- Visit Governor’s Island for a remarkably peaceful, quick getaway from the hustle and bustle of the city. The Governor’s Island ferry is not the same as the Staten Island ferry, but they are located very near each other at the tip of Manhattan. If you go before 11:30am on Saturday or Sunday, the ferry is completely free! All other times, the ferry costs $2 roundtrip for adults, and children under 13 are always free. There are art exhibitions and events, bike rentals, playgrounds, food trucks, and historic buildings to explore on Governor’s Island, as well as plenty of open lawn space for picnicking and relaxing. Bonus: there is a hammock grove perfect for napping!
NYC isn’t as loud and crazy as you’d expect.
While it’s true that many areas are full of traffic sounds, ambulances, helicopters, and folks having a good time (or hollering at each other), there are so many places to find a little oasis even in the heart of Manhattan! Central Park is the most obvious choice, given its size and prominence in the city. There are lots of magical spots in Central Park to wander, relax and enjoy the city skyline in a more nature-filled environment, and I highly recommend checking it out. But if you’re in Midtown or another hectic, busy area of the city, don’t fret! You can still find some really nice little “pocket parks” and areas with benches and trees between all those big buildings. Comment below if you’d like me to do a whole post on the best pocket parks in NYC!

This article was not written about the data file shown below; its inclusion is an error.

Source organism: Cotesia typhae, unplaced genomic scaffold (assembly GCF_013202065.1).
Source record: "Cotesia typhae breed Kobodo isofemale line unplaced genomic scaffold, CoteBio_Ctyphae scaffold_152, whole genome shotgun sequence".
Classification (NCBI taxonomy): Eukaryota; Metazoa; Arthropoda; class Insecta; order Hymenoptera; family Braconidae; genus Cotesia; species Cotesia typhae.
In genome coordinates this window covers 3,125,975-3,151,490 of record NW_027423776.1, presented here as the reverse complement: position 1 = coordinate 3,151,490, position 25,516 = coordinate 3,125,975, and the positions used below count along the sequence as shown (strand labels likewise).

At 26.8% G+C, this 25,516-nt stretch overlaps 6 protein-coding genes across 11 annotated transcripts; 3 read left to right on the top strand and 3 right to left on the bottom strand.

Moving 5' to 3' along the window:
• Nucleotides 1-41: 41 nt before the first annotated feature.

Another way to get some respite from the city noise is to go explore some of our beautiful libraries. My favorite is definitely the Bryant Park branch of the New York Public Library, also known as the Stephen A. Schwarzman Building. It is an absolutely magical place to visit and relax, with an incredible collection and beautiful architecture. It’s also the perfect spot to duck into for a cool, shady break on a hot summer’s day! The Rose Main Reading Room is my favorite spot in the library (for obvious reasons – it looks like something straight out of a Harry Potter book) and I highly recommend checking it out.
New York City doesn’t just mean Manhattan.